Steiner understood that given the setting in Mexico he would have to infuse his soundscape with Mexican auras. To that end he brought in guitar, marimbas, accordion, xylophone, Mexican drums and shakers, saxophone, harmonica and five mandolins. For his primary themes we have five, which carry the score, including the Trek Theme, the score’s primary and most memorable theme. It offers a happy go lucky, unaffected and free spirited piece, which makes you smile as it carries you away with its infectious cadence. The theme permeates the score and animates our adventure, fully capturing the men’s aspirations. The Mountain Theme offers the score’s most dramatic and powerful theme. It articulates with bravado Spanish colors and rhythms, which support repeating dramatic horn declarations. The Bandits Theme has a vigorous kinetic drive full of Spanish machismo. It is carried by driving percussive rhythms, horns bellicoso and strings furioso, which perfectly captures the menace and ruthlessness of the bandits. The Texas Memory Theme by contrast offers classic Steiner lyricism with tender mandolins that carry us tenderly on its carefree dance-like rhythms. Lastly, we have the Gold Theme. Given the film’s narrative, Steiner understood that he needed to speak to the shimmering beauty and allure of gold, which animates the adventure, but also leads the men to ruin. He created a refulgent theme, which shimmers with a mesmerizing, twinkling confluence of suspended cymbals, bells, harps, glockenspiel, triangle pianos, and vibraphones.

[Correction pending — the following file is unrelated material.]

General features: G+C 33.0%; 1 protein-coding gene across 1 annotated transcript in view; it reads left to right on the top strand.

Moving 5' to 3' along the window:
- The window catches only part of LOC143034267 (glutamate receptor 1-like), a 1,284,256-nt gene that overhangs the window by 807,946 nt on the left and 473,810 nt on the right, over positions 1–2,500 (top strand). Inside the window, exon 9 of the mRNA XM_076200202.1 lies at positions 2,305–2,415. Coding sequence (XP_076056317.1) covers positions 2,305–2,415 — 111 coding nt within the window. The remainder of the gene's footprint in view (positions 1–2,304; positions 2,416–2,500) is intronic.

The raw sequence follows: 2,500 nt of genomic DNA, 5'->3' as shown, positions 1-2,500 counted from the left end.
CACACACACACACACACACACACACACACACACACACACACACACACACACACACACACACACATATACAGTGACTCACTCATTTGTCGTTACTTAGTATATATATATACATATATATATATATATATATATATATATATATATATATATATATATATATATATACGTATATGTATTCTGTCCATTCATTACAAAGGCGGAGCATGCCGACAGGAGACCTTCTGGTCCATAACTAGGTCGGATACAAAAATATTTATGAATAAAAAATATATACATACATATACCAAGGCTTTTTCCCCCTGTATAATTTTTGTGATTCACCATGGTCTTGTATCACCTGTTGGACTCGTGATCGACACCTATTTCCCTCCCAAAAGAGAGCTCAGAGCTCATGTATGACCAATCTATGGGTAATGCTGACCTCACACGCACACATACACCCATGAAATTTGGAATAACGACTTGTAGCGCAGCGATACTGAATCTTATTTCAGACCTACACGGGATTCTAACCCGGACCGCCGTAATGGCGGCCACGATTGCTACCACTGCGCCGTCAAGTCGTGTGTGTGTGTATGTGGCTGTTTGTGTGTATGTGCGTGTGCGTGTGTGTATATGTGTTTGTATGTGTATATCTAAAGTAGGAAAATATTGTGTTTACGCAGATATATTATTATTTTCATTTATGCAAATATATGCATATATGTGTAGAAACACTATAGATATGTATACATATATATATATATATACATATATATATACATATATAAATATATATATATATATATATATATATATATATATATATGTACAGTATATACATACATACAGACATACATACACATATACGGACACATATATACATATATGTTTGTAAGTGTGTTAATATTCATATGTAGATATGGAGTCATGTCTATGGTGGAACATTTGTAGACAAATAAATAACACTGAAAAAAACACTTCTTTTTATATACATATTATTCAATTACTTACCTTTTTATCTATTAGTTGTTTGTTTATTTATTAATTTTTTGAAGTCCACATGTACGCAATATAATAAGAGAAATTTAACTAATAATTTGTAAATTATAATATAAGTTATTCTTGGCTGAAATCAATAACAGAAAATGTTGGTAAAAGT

The “Main Title” opens the film with dramatic power and offers a score highlight where Steiner displays three of his primary themes, which support the roll of the opening credits. This film version of the main title forgoes Steiner’s classic Warner Brothers fanfare, instead launching the film atop a powerful statement of the Mountain Theme. At 0:20 we segue into the Bandits Theme, from which it contests in dramatic interplay with the Mountain Theme. We close with the resplendent mesmerizing twinkling of the Gold Theme. What a dramatic way to open the film. In “El Desayuno” Fred is down on his luck and buys a lottery ticket with his last peso. He then resorts to begging and is given more pesos by a wealthy American. Steiner captures the Mexican ambiance by providing a source song composed by Spanish composer Alfonso Sanchez, which supports his hair cut and ‘good fortune’. It is a spirited piece, full of life, which bathes us in classic Spanish auras. Later Fred and Bob sign up as laborers, building oilrigs, only to be stiffed of their wages. They later meet Howard in a flophouse for the down and out. Well fortune strikes and Fred wins the lottery, so the three pool their resources and decide to go prospecting.